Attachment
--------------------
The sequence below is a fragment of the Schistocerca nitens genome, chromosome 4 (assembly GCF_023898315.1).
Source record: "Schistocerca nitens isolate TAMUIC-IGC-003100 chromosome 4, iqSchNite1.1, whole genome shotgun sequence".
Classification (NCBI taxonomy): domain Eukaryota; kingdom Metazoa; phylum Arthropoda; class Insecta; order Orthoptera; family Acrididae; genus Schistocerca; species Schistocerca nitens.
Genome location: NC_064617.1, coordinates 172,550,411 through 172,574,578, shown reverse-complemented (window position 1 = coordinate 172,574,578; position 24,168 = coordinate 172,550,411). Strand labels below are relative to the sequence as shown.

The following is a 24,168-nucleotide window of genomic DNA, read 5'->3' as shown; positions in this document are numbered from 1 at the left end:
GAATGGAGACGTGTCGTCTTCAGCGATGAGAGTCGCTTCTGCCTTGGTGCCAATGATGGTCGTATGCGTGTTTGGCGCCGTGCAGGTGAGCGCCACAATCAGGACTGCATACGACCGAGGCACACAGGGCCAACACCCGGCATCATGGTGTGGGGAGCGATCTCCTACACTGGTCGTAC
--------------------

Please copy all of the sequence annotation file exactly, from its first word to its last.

The sequence below is a fragment of the Schistocerca nitens genome, chromosome 4 (assembly GCF_023898315.1).
Source record: "Schistocerca nitens isolate TAMUIC-IGC-003100 chromosome 4, iqSchNite1.1, whole genome shotgun sequence".
Classification (NCBI taxonomy): domain Eukaryota; kingdom Metazoa; phylum Arthropoda; class Insecta; order Orthoptera; family Acrididae; genus Schistocerca; species Schistocerca nitens.
Genome location: NC_064617.1, coordinates 172,550,411 through 172,574,578, shown reverse-complemented (window position 1 = coordinate 172,574,578; position 24,168 = coordinate 172,550,411). Strand labels below are relative to the sequence as shown.

The following is a 24,168-nucleotide window of genomic DNA, read 5'->3' as shown; positions in this document are numbered from 1 at the left end:
GAATGGAGACGTGTCGTCTTCAGCGATGAGAGTCGCTTCTGCCTTGGTGCCAATGATGGTCGTATGCGTGTTTGGCGCCGTGCAGGTGAGCGCCACAATCAGGACTGCATACGACCGAGGCACACAGGGCCAACACCCGGCATCATGGTGTGGGGAGCGATCTCCTACACTGGTCGTAC